Biography

George McKay joined UEA as Professor of Media Studies in November 2014. Previously he was Professor of Cultural Studies at the University of Salford (2005-14), where he established and directed the Communication, Cultural & Media Studies Research Centre, and Professor of Cultural Studies at UCLan (2000-05). He has a First Class BA (Hons) from Hull College of Higher Education (1984) and a PhD from the University of Glasgow (1992). Going further back, he attended secondary schools in Norfolk: King Edward VII Grammar School, King’s Lynn (1972-75), and Blyth-Jex Comprehensive School, Norwich (1975-80). 

He is currently engaged on a 0.8 role as an Arts & Humanities Research Council (AHRC) Leadership Fellow for its Connected Communities Programme (2012-18). In 2015-16 this includes The Impact of Festivals project, in collaboration with research partner EFG London Jazz Festival, and postdoctoral research assistant Dr Emma Webster. He is also co-investigator (2015-18) on the EU Heritage+ project, Cultural Heritage and Improvised Music in European Festivals (CHIME). 

Among his books are Senseless Acts of Beauty: Cultures of Resistance since the Sixties (Verso, 1996), DiY Culture: Party & Protest in Nineties Britain (ed., Verso, 1998), Glastonbury: A Very English Fair (Gollancz, 2000), Community Music: A Handbook (co-ed. with Pete Moser, Russell House, 2004), Circular Breathing: The Cultural Politics of Jazz in Britain (Duke UP, 2005), Radical Gardening: Politics, Idealism and Rebellion in the Garden (Frances Lincoln, 2011), Shakin' All Over: Popular Music and Disability (University of Michigan Press, 2013), and The Pop Festival: History, Music, Media, Culture (ed., Bloomsbury, 2015).

He was founding co-editor in 2002 of Social Movement Studies: Journal of Social, Cultural and Political Protest (Routledge), and associate editor (1993-2002) of the BAAS Paperback Series (Edinburgh UP). He was special issue editor of the journal Popular Music (28:3; 2009) on the theme of popular music and disability. He currently co-edits the Connected Communities: Creating a New Knowledge Landscape series for Policy Press, is a member of the editorial board of Jazz Research Journal and consulting editor of Social Movement Studies.

Professor McKay’s website is georgemckay.org; it contains comprehensive information about his research—including lots of open access links—books, events, reviews, even a little about his music (semi-pro jazz double bassist). His academia.edu page is here—again, open access links. You can also, if so minded, follow him on Twitter @george_mckay

All Publications

McKay, G.

(2018)

Skinny blues: Karen Carpenter, anorexia nervosa and popular music,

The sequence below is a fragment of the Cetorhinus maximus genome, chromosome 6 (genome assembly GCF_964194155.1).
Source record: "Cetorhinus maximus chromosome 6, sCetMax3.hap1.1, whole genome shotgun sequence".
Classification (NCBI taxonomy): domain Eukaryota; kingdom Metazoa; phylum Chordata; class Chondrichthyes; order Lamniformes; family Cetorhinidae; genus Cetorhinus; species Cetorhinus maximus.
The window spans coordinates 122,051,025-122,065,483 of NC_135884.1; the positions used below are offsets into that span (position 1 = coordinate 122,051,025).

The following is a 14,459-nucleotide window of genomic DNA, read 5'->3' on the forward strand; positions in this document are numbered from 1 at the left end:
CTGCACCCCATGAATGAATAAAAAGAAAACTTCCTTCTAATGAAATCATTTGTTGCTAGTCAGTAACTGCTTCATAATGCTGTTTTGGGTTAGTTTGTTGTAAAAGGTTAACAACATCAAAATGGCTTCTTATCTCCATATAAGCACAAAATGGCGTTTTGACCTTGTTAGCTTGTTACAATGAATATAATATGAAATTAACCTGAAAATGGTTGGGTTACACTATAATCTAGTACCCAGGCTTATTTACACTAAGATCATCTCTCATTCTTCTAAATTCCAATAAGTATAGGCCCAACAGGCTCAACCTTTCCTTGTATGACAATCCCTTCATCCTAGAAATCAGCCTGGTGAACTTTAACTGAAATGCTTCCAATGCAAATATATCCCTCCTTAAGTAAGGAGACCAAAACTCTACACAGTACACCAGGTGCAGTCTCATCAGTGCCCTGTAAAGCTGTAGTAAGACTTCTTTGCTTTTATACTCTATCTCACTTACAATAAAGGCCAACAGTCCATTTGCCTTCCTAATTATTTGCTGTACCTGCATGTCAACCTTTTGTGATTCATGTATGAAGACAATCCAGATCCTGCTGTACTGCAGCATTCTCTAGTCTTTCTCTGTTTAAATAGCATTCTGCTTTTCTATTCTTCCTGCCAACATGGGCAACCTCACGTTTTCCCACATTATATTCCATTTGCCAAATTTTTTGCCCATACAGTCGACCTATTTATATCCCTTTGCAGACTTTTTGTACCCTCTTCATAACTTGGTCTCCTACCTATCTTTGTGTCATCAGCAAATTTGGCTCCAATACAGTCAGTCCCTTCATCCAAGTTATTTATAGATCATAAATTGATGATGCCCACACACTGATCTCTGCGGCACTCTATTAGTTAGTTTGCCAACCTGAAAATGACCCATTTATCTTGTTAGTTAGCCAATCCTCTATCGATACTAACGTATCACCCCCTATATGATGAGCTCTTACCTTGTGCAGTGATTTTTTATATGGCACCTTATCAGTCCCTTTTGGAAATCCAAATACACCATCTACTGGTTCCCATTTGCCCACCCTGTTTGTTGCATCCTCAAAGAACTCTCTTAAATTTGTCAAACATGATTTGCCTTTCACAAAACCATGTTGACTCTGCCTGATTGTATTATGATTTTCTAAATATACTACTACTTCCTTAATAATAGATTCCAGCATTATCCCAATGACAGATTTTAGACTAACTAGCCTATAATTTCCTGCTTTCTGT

in Popular Music

37

(1)

pp. 1-21

Full Text UEA Repository

(Article)

(Published)


Webster, E., Mckay, G.

(2017)

Music From Out There, In Here: 25 Years of the London Jazz Festival,

AHRC/UEA

Full Text UEA Repository

(Book)

(Published)


McKay, G.

(2016)

Gee Vaucher's punk painting as record sleeves,

in Gee Vaucher: Introspective.

Firstsite

pp. 64-74

ISBN 978-1-57027-315-5

Full Text

(Chapter (peer-reviewed))

(Published)


Mckay, G.

(2016)

Pop Music and the Disabled Body, film of inaugural lecture,

Full Text

(Other contribution)

(Published)


McKay, G., Webster, E.

(2016)

From Glyndebourne to Glastonbury: The Impact of British Music Festivals,

AHRC/UEA

(Other report)

(Published)


McKay, G.

(2016)

4WORD: AN.OK4U2@32+1984,

in The Aesthetic of Our Anger. Anarcho-Punk, Politics and Music.

Autonomedia

pp. 1-7

ISBN 9781570273186

Full Text

(Chapter (peer-reviewed))

(Published)


McKay, G.

(2015)

Punk Rock and Disability: Cripping Subculture,

in Oxford Handbook of Music and Disability Studies.

Oxford University Press

pp. 226-245

ISBN 9780199331444

(Chapter (peer-reviewed))

(Published)


Mckay, G.

(2015)

The Pop Festival: History, Music, Media, Culture,

Bloomsbury Academic

ISBN 9781623568207, 9781623569594

Full Text

(Anthology)

(Published)


McKay, G.

(2015)

'The pose is ... a stance': popular music and the cultural politics of festival in 1950s Britain,

in The Pop Festival : History, Music, Media, Culture.

Bloomsbury Academic

ISBN 9781623569594, 9781623568207

Full Text

(Chapter (peer-reviewed))

(Published)


Webster, E., McKay, G.

(2015)

The impact of (jazz) festivals: An Arts and Humanities Research Council-funded research report,

in Jazz Research Journal

9

(2)

pp. 169-193

Full Text UEA Repository

(Article)

(Published)


McKay, G.

(2014)

Winifred Atwell and her 'other piano': 16 hit singles and a 'blanket of silence', sounding the limits of jazz,

in Black British Jazz: Routes, Ownership and Performance.

Ashgate

pp. 153-172

ISBN 9781472417565

Full Text

(Chapter (peer-reviewed))

(Published)


Mckay, G.

(2013)

Shakin' All Over: Popular Music and Disability,

University of Michigan Press

ISBN 9780472052097, 9780472072095

Full Text UEA Repository

(Book)

(Published)


Mckay, G.

(2011)

Radical Gardening: Politics, Idealism and Rebellion in the Garden,

Frances Lincoln

ISBN 9780711235380, 9780711230309

Full Text UEA Repository

(Book)

(Published)


Key Research Interests